A winding down

Jerusalem artichoke on the wane

Beach Meadows, November 21

Dearest Philip,

You’ve probably wondered where the heck I got to: I sent you off that batch of photos from September until Halloween and thought I’d type a bit to go with them. And then the U.S. elections hit  full force. I blame sleepless nights courtesy of  NPR’s coverage (most certainly not lullabye material) and the subsequent severe case of what my old neighbour George (RIP) would call “drop-ass”.

Anemone doing its autumn thing: seed heads bursting (I thought this happened in mid-winter; photographing the garden for the blog has made me pay close attention to just what goes on and when in the garden throughout the year. A lot of “who knew?” moments!)

Echinacea, sadly going, going…gone.

Veronicastrum with grasses (that’s our Karl Foerster on the right)

I couldn’t budge to write, garden you name it. I was a zombie casualty of the … I don’t even know what to call it but how about “hot mess of civic engagement” south of the border. And the necessary concomitance of tequila which helped of course until it didn’t. Anyway:  I GOT BETTER.

Loving the bottle brush grass. I’ve stripped a number of these to seed the opposing plot in the pollinator garden.

 The weather here seems to have mirrored the nutso political climate in The States.  We had a hard frost that pretty much flattened some of the plants in that lot of photos you have (you asked if the cosmos were still alive? Yes! They were! And then they weren’t). And then we had snow that stuck around for an entire day and made things kind of slippery on the roads so I didn’t bother heading over for the first snow photo op blah de blah. You’ll have to be content with the soggy aftermath. Today (November 9) we we’re up near 20 degrees, summery almost. And no mosquitoes! So yeah, the weather.  (Ed. We’ve had high teens celscius this last week! Huzzah! )

Cosmos looking great into November until the first hard frost. And then after the snow. Here today, gone tomorrow.

As for the update, the gardens are almost all mulched, the seeds (fireweed take 2, tansy button and mullein) and additional rudbeckia and lupine have been added to the meadows. The allium bulbs are in. I have some pruning to do but I’m thinking I might wait until a sunny day in winter when I’ll be happy to be outside in the crisp air.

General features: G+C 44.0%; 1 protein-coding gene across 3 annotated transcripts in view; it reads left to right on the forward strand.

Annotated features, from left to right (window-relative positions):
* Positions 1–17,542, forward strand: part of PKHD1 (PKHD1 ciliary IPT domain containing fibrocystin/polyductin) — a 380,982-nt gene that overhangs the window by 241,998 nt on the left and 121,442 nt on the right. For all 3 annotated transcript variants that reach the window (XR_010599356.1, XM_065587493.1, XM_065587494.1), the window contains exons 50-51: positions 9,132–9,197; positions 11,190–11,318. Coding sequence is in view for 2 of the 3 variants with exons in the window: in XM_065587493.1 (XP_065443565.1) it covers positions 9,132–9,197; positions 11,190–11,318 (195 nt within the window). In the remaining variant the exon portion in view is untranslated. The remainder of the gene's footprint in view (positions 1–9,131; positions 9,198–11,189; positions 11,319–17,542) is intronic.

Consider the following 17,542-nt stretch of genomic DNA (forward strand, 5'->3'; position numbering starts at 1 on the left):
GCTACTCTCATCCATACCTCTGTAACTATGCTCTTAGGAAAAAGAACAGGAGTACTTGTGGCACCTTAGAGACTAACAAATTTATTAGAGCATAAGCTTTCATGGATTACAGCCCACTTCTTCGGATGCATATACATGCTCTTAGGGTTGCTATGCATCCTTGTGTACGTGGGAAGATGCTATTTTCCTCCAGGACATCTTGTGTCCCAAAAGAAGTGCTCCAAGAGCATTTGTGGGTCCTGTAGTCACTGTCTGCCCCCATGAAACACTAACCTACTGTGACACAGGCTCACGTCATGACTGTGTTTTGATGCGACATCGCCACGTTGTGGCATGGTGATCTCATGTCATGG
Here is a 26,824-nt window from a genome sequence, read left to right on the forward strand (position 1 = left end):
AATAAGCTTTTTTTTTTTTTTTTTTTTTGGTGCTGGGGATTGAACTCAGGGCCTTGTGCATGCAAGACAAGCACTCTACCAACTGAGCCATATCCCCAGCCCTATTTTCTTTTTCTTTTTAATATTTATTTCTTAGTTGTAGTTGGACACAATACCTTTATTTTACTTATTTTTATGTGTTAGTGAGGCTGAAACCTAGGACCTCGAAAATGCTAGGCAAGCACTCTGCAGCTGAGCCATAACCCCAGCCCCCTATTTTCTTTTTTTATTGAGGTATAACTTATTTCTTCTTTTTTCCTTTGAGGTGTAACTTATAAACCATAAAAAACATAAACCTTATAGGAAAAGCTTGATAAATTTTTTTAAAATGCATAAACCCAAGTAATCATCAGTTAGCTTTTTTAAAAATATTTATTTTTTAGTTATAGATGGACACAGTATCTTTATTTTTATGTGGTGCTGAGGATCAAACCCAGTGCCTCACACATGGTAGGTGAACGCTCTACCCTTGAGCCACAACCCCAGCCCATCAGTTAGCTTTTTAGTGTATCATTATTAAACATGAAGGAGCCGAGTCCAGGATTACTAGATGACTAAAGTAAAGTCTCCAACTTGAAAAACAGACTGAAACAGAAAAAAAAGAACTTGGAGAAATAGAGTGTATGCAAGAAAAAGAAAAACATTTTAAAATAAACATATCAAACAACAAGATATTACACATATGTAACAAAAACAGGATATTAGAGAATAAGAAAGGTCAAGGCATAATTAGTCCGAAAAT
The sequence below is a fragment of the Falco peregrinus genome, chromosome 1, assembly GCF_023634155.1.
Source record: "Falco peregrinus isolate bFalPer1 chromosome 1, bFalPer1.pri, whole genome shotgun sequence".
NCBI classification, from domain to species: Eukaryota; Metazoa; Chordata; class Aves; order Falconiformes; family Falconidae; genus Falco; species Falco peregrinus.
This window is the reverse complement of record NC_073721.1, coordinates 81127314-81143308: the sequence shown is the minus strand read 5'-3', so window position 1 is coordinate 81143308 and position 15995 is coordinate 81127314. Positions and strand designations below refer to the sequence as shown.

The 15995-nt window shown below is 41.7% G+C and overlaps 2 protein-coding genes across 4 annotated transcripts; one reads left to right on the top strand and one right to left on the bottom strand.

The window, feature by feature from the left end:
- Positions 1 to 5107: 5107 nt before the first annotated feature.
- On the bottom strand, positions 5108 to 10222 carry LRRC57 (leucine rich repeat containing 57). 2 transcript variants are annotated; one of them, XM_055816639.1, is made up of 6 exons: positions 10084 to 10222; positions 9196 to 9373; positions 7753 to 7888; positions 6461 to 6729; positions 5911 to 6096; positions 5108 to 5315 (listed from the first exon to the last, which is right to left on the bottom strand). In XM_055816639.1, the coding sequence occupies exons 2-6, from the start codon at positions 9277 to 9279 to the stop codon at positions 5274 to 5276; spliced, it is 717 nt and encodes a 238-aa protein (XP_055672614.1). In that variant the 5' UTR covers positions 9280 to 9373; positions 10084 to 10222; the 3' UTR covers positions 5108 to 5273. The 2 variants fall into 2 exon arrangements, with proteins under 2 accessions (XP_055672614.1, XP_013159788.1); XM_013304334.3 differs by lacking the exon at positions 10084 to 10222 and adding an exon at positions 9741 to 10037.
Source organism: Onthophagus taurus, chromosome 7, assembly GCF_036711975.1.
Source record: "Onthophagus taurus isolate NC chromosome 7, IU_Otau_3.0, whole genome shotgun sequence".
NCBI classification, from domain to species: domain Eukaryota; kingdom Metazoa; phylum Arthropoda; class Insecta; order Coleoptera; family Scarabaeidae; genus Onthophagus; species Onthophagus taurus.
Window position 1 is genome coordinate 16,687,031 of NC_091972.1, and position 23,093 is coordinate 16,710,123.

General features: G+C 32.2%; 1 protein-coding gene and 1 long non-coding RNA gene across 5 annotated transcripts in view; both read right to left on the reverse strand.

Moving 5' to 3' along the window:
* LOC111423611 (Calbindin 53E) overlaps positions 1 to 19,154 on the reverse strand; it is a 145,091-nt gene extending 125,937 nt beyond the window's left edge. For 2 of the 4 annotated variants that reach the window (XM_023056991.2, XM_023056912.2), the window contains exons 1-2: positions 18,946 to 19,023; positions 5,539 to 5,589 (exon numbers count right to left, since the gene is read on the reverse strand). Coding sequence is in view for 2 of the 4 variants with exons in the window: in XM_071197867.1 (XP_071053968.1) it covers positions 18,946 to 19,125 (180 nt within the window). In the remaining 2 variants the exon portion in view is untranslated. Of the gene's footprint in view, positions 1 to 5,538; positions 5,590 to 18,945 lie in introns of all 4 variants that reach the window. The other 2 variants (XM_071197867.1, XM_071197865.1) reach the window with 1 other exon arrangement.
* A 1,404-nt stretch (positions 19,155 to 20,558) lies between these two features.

My favourite things: Fothergilla (witch alder) and Amsonia Hubrectii in their autumn glory.

So that’s about it, a meager dispatch from the field. Maybe I’ll surprise you with a photo of the neighbouring development: Lobsterland. You won’t recognize the place. Really.

Love to you and Cynthia and Misty, too. 


My dear Lynn,Ah yes, sleepless nights. There are a lot of those. But our garden, though constantly changing, is a beautiful and reassuring constant in a tumultuous and messy world. I wish I was there to see and take strength from it, instead of being locked away in an anxious and depressed city. But your brilliant photographs give me a glimpse and a taste of the beauty I miss. I see it all in my mind’s eye.

Larch changelings and our burgeoning nine bark that we’d layered. The Spikenard collapsed entirely after that hard frost.

I’ve been reading Gilbert White’s epistolary The Natural History of Selborne. It was first published in 1789 and has been in print ever since. White was curate at Selborne in Hampshire. He was a keen and precise observer of nature. He loved birds in particular. ” Each species of hirundo drinks as it flies along, sipping the surface of the water ; but the swallow alone, in general, washes on the wing, by dropping into a pool for many times together : in very hot weather house-martins and bank-martins dip and wash a little..‎”

The Heritage Wetlands. We had swallows in our birdhouse there but I never did see them dip. I think they were too busy with the mosquitoes.

He was interested in worms. Anticipating Darwin, he wrote, “Earthworms, though in appearance a small and despicable link in the chain of nature… if lost, would make a lamentable chasm.” Gilbert White created a garden around his Hampshire house. One day I will visit it.

Love, Philip

Montauk daisy and Aconitum aka Monkshood which is finally taking off in the circle garden. Not that out reader has noticed.

The seaside and circle gardens and Joe Pye Weed with grasses in the pollinator garden

Top: Hydrangea and maiden grass; Bottom: Milkweed post seed pod burst.

In demise

6 thoughts on “A winding down”

    1. Hi Heather, thanks for the compliment. We use wood chips as a hefty top dress (lots of trees down in last year’s hurricane and
      subsequent storms: we had the limbs mulched after the trees were bucked).

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